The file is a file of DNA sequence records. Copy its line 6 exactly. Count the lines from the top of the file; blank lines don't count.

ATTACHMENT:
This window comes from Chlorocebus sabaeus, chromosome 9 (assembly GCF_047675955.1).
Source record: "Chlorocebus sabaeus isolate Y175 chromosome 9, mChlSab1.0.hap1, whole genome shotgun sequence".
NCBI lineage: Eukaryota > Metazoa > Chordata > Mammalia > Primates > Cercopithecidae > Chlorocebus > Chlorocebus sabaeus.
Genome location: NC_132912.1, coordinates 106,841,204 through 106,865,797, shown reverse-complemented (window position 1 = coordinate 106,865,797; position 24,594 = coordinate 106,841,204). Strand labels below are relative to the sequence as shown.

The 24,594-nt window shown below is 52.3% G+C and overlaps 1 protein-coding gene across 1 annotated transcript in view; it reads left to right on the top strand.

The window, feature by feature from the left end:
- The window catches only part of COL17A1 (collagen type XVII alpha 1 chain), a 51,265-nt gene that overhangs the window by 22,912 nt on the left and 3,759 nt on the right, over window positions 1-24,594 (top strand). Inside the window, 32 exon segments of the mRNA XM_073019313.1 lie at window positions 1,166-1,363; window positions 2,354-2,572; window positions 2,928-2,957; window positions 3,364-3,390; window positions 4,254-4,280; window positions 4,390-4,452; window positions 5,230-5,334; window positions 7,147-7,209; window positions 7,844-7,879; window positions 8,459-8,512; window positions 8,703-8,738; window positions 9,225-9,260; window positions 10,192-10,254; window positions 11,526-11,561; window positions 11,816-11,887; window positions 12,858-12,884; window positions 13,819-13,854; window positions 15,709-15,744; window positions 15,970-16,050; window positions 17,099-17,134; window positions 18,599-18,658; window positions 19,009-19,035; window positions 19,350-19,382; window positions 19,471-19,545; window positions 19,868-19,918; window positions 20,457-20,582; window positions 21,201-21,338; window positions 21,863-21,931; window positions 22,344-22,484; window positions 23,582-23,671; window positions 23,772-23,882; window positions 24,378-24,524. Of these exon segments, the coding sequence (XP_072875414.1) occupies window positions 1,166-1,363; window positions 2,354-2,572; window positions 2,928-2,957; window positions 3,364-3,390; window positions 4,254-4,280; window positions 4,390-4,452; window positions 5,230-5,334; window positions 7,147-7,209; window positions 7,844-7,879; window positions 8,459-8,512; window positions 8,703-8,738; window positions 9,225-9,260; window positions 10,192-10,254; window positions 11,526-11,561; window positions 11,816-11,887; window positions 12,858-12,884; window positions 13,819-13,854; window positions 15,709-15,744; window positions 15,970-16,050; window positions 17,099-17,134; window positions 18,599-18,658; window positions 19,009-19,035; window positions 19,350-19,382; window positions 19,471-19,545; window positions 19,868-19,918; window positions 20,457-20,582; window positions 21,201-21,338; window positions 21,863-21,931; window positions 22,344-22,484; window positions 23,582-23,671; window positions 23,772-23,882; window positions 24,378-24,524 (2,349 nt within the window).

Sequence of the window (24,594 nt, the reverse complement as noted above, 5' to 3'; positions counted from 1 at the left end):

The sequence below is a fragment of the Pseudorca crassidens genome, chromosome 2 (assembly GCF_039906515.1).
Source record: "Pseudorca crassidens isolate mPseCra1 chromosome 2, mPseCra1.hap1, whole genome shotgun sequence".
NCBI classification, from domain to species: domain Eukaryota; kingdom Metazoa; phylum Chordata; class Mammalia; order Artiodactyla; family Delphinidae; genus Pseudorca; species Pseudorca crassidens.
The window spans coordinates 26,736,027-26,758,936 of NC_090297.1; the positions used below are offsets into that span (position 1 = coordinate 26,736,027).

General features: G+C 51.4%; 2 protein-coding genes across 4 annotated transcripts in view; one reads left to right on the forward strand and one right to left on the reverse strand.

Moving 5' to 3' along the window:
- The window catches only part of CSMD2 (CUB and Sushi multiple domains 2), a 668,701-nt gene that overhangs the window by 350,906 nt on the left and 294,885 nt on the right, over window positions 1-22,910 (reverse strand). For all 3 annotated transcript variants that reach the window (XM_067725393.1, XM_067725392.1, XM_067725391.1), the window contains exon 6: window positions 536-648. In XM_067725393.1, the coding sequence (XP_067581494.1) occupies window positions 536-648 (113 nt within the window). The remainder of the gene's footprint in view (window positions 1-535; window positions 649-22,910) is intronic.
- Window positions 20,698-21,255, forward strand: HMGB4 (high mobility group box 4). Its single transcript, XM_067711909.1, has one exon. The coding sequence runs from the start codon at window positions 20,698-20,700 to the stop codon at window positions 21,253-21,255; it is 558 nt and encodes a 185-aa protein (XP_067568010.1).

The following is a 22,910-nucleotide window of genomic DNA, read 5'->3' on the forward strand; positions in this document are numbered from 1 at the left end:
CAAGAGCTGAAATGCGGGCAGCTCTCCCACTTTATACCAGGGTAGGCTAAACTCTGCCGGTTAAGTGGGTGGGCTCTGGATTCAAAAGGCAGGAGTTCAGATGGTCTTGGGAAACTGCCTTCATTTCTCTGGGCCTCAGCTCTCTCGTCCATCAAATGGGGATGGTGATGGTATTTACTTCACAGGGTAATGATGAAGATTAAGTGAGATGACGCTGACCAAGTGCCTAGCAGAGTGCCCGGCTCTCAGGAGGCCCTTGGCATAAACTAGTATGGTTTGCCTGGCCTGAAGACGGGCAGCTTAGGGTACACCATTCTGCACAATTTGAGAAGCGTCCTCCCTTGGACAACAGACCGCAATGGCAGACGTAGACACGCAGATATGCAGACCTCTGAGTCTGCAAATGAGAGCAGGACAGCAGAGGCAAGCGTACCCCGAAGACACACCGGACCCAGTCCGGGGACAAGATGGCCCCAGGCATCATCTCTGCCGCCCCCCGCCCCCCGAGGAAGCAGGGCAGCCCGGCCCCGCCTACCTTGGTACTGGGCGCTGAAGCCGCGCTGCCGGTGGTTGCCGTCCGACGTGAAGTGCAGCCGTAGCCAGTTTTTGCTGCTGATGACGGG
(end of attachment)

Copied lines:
The window, feature by feature from the left end: